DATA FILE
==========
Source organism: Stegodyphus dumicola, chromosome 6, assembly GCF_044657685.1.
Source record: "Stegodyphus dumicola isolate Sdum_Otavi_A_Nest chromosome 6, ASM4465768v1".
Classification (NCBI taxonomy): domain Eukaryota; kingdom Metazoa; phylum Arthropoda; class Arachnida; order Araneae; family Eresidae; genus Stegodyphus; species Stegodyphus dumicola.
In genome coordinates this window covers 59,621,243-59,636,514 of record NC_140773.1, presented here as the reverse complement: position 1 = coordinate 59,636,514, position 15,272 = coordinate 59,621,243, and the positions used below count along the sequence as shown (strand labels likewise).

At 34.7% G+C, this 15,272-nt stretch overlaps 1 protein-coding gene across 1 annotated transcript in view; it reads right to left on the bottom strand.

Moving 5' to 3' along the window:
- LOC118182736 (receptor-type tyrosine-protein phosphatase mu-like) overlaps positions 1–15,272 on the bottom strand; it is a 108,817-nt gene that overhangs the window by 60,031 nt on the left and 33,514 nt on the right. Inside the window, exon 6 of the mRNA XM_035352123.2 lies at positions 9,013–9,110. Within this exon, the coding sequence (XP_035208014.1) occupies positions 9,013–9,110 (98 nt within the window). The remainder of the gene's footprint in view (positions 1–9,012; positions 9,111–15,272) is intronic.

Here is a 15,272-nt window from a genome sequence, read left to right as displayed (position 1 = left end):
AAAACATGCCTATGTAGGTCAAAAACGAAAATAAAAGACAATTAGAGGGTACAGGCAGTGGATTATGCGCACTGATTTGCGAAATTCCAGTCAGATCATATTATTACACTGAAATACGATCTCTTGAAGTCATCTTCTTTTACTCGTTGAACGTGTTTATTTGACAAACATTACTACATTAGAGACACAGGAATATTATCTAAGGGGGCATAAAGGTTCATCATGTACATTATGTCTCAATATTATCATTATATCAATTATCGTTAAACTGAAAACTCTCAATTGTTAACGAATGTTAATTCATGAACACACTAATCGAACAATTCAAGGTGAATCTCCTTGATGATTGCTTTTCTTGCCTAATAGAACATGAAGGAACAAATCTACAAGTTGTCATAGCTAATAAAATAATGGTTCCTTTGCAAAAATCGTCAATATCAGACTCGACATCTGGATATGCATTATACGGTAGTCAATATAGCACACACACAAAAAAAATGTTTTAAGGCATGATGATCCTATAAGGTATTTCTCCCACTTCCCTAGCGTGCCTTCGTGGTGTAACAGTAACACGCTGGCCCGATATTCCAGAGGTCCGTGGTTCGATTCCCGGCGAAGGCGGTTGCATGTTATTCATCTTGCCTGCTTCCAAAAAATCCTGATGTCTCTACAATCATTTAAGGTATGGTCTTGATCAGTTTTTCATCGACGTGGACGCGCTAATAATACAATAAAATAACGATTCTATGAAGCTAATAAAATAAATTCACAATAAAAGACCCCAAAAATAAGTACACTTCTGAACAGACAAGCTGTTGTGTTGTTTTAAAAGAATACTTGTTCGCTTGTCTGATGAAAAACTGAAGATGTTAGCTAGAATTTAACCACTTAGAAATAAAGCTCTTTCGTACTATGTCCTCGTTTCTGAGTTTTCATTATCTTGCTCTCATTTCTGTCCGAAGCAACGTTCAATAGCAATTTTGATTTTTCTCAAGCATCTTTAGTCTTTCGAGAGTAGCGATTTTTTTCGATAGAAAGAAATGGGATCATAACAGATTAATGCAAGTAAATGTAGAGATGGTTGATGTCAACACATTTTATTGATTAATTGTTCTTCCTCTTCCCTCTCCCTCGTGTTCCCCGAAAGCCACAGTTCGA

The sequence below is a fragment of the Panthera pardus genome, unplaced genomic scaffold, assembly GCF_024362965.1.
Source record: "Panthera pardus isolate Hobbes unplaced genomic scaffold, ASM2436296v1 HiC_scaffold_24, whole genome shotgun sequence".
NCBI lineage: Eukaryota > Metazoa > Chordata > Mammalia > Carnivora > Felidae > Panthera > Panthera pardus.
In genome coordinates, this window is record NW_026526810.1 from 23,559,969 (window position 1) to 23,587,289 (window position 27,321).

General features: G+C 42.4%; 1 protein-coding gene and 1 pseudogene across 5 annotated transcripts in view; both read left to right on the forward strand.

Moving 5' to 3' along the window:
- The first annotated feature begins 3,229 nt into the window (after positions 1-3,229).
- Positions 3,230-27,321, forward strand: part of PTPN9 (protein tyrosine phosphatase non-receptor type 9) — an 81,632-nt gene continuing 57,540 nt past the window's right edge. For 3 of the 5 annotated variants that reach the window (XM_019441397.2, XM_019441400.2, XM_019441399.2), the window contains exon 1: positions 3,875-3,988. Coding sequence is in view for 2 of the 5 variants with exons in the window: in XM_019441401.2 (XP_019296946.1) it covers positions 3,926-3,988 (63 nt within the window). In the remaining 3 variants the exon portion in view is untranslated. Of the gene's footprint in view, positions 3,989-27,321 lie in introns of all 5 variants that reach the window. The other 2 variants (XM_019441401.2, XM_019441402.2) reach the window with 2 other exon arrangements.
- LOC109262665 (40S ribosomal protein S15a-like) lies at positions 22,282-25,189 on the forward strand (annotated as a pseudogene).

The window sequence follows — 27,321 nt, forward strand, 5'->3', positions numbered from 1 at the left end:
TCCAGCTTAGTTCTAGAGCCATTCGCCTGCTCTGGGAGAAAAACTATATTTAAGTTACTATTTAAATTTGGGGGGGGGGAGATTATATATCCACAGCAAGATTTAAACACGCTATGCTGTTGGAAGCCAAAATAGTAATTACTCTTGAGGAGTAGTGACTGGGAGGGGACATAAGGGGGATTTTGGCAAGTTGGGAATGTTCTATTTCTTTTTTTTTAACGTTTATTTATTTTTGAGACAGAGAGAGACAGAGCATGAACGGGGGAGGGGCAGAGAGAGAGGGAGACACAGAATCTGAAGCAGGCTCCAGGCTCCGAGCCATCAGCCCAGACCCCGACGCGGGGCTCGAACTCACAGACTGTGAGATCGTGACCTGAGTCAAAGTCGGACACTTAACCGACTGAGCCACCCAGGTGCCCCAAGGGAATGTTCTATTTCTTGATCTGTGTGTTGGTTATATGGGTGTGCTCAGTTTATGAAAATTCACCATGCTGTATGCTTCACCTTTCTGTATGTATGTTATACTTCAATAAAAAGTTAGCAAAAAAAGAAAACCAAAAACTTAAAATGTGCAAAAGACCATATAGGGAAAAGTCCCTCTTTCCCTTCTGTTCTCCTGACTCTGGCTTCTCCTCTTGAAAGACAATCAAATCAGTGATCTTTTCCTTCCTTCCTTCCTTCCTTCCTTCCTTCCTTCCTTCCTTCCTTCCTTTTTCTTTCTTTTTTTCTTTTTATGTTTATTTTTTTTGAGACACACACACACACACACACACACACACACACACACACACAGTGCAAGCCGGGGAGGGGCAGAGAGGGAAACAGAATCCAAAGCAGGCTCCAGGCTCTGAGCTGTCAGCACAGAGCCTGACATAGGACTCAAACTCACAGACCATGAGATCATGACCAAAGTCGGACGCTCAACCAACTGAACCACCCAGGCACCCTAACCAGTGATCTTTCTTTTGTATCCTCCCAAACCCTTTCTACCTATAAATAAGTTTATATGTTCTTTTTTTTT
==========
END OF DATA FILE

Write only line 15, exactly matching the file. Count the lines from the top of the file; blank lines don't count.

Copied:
Moving 5' to 3' along the window: